Vegas School District Responds to Lawsuit Alleging ‘Unlawful Grooming and Abuse of a Minor’ Over Pornographic Assignment
The Clark County School District has responded to a lawsuit filed by two parents over alleged “unlawful grooming and abuse of a minor” with a pornographic assignment.
The lawsuit filed by Candra Evans and Terrell Evans alleges that their daughter was required to read an extremely graphic monologue at the Las Vegas Academy of the Arts, which was declared too obscene to read out loud by adults during a school board meeting.
The complaint accuses the district, Superintendent Dr. Jesus Jara, and the teacher of “unlawful grooming and abuse of a minor” involving “pornographic material.” The material their daughter was ordered to read “contained explicit, obscene and sexually violent material,” the parents claim.
“[The teacher] helped the other student edit their obscenely violent pornographic monologue knowing that it would then be provided to another student to read, memorize and perform in front of the class,” the lawsuit said.
The monologue in question reads as follows:
“I don’t love you. It’s not you, it’s just (looks down) your d***. I don’t like your d*** or any d*** in that case. I cheated Joe. We were long distance and I’m in college and me and this girl, my roommate, started having some drinks and you know, I thought it was a one-time thing but then we started going out for coffee, and started sleeping in the same bed. I never thought it would get this far but God, it was like fireworks, and made me realize that with you it was always like a pencil sharpener that keeps getting jammed. I’ve tried to look at it from all different perspectives, but the truth is, I’m a f***** lesbian. I’ll never love you or any man, or any f****** d***. I hope you find a nice straight girl because that’s not me, and I’m tired of pretending that it is.”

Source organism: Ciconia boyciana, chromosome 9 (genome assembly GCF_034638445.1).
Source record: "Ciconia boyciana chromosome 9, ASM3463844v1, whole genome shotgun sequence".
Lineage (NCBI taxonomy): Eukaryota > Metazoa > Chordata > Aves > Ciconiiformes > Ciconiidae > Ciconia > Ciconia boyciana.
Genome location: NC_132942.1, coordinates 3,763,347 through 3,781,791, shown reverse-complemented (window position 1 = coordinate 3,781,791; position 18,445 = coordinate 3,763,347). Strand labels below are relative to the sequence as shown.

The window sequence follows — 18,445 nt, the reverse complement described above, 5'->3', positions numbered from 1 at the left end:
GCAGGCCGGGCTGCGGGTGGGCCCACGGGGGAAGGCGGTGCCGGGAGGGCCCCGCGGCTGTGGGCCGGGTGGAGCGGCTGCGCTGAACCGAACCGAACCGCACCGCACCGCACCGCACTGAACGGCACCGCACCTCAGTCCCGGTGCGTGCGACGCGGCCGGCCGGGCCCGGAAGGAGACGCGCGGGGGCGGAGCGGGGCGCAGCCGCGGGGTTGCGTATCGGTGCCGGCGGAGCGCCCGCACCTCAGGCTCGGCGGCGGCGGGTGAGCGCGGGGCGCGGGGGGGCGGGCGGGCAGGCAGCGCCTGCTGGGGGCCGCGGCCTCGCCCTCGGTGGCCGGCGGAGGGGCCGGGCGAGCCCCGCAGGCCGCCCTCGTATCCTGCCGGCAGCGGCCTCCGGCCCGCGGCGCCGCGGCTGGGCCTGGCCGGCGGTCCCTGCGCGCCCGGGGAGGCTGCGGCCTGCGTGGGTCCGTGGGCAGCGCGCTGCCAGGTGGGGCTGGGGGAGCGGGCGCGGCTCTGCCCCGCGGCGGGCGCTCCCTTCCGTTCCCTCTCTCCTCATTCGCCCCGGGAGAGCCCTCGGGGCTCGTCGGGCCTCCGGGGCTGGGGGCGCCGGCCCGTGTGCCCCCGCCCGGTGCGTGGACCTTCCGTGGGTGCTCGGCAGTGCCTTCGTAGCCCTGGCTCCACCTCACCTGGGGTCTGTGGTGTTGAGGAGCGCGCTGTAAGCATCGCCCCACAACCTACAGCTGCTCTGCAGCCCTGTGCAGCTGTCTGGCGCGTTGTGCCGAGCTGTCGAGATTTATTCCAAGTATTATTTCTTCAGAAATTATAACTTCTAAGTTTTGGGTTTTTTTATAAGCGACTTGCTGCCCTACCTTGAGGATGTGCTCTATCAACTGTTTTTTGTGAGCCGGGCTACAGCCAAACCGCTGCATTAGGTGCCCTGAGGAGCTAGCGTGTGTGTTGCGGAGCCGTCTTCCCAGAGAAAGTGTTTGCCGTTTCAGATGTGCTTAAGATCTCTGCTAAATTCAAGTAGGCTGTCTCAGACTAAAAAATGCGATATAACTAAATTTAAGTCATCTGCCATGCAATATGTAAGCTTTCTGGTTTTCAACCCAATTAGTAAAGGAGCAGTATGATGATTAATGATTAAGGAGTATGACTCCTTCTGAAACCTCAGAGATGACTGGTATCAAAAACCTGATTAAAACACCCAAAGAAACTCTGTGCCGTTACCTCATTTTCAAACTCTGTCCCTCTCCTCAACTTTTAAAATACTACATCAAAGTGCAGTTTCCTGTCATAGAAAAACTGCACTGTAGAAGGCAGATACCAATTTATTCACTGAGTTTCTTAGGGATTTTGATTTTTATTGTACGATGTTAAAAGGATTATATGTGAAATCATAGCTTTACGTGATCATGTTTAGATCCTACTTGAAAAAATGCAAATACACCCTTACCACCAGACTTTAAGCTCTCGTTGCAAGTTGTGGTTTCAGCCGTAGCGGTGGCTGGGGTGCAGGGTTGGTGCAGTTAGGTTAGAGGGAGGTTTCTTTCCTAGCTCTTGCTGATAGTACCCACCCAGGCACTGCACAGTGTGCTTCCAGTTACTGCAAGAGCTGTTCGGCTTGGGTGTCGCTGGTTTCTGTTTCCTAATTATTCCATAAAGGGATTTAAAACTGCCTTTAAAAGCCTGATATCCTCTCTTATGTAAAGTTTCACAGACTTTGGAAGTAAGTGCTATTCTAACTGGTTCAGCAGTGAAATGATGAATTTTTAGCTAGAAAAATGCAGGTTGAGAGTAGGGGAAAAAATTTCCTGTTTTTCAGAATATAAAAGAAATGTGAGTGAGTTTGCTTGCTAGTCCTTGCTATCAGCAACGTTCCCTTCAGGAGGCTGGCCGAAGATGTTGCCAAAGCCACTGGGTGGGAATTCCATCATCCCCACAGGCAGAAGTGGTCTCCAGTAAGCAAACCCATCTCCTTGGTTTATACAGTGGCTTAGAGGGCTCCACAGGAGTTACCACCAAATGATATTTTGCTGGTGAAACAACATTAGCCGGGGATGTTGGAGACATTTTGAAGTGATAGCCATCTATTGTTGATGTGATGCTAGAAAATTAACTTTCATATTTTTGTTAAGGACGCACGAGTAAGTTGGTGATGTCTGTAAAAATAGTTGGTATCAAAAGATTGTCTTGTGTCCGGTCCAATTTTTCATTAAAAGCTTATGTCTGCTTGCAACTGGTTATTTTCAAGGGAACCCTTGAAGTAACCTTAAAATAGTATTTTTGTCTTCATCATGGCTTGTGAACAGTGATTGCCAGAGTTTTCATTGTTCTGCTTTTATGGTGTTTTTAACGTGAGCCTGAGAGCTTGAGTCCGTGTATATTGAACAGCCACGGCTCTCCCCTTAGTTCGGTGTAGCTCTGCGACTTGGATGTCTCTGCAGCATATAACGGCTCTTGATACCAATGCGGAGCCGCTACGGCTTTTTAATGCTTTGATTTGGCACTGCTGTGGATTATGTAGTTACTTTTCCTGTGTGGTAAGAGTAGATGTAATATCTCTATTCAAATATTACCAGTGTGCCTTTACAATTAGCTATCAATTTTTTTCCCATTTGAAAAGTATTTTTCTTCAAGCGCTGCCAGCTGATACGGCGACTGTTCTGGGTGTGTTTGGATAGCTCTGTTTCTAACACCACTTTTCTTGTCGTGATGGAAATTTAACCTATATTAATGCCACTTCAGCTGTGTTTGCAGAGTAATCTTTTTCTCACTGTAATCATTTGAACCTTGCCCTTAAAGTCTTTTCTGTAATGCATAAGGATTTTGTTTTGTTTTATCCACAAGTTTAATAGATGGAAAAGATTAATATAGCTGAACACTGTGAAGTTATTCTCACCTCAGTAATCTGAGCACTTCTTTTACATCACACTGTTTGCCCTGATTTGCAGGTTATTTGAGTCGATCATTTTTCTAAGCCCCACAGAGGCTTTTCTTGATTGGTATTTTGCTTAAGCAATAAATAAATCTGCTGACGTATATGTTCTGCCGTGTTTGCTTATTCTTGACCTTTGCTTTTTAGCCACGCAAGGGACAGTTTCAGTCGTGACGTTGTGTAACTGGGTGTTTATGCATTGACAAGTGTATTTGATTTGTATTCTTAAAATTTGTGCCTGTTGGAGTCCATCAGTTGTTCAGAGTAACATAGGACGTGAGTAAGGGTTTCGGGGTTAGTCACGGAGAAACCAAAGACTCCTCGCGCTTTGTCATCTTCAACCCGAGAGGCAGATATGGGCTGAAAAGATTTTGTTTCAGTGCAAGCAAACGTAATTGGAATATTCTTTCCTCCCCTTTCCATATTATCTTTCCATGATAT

When Candra Evans attempted to read the assignment during a school board meeting, her microphone was cut off.
“That you for your comment,” Trustee Evelyn Garcia Morales, who was leading the meeting, said. “Forgive me, we are not using profanity. This is a public meeting; I ask for decorum.”
The school district claimed in a new filing that the parents have engaged in “hyperbole and incendiary language,” according to a report from local station 8 News Now.
“The CCSD defendants take the allegations in the complaint very seriously and school administrators met with Mrs. Evans on multiple occasions in an attempt to address her concerns,” lawyers for the district and Jara write in their response. “However, their good faith efforts have been demonized by the hyperbole and incendiary language utilized in the pleadings filed on behalf of plaintiffs.”
The district claims that that the monologue was not grooming or abuse, because it was acting.
“The monologue was intended to be an expressive activity intended to further a student’s writing and acting experience,” lawyers for CCSD wrote in their response. “In the theatre classroom setting, there is an understanding that an actor does not necessarily have to accept or agree with the person they are portraying or the subject matter of the assignment.”
“Students were advised on multiple occasions that if they were uncomfortable with the subject matter of a monologue, they had the option of choosing a different monologue to present to the class,” CCSD lawyers claimed. “There are no allegations that [the student] expressed any concerns, discomfort, or misgivings about having performed the monologue to her mother.”
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Author: Cassandra MacDonald